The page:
Monday, April 5, 2010

April 5, 2010

Although I am a huge fan of new technology and applaud its impact on our lives for the most part, I was saddened to learn awhile ago that the Polaroid camera is not being made anymore. It prompted me to write this poem.


“And so they are forever returning to us, the dead.”
--W. G. Sebald (from The Emigrants)

My father, his Polaroid camera in hand
actually said “cheese” and the machine
whirred, expelling a print, negative
still attached. He checked his watch, shaking
the covered snapshot as if it was
a thermometer and then
at the right moment
with a surgeon’s delicate hands,
picture and negative separated
in a single motion, revealing
who knew what?
Mystery clung to each impending image,
the camera conjuring up pictures of what was
right before our eyes,
right before our eyes.
Taking turns holding memory
as it eased into focus
reflecting our imperfectability,
reminding us by contrast
of our humanity.
Glossy talismans in unreal colors
as ephemeral as breath on glass.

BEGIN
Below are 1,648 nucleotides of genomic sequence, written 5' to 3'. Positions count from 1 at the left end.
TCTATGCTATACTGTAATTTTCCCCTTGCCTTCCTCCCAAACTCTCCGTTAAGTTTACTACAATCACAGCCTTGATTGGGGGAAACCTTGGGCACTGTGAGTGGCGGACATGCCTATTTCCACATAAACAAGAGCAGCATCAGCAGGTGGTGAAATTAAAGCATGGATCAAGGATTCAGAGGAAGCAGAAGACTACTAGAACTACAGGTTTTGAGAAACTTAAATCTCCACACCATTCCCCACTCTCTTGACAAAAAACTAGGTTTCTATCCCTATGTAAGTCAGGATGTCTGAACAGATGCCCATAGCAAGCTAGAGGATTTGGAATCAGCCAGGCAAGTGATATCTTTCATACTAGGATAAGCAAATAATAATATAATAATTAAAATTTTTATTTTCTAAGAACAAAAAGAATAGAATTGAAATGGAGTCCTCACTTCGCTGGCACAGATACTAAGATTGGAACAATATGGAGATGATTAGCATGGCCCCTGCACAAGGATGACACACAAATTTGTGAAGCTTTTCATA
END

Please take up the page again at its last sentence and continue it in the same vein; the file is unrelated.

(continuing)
Now, after six decades, the SX-70
is gone, despite incredulous shutterbugs
mourning its demise, posting pleas
Digital cameras allow us to discard
whatever we decide is
not quite right, unlike the power
of Polaroid to salvage forgotten lives
and the finality of a blemish.

Just like the remains of an Alpine climber
frozen until a glacier released him after 72 years—
a few polished bones and a pair of hobnailed boots,
the Polaroid may return
having migrated behind the refrigerator or
forgotten, clipped to the back of the Buick’s sun visor—
a grave eloquence,
startling in its honesty.

--Catherine Fraga


  1. Something I just realized while reading this poem is how hearing something described exactly right (and I'm thinking here of the shaking of the picture like a thermometer, and the single-motion separation of the negative) seems to be the trigger to evoking the memory of that image. I'm surprised I even remember anything about Polaroid cameras, but when I read your poem, I immediately did!

    Thank you!


  2. I remember my father bring home a Polaroid camera back in the 60s...taking a picture and then peeling it from the backing...the youthful awe watching the picture slowly appear as if by magic...coating it with that tube of whatever it was to preserve the picture...we have lost that innocent awe of the magical moments around us and seem to take it all for granted these days...very sad.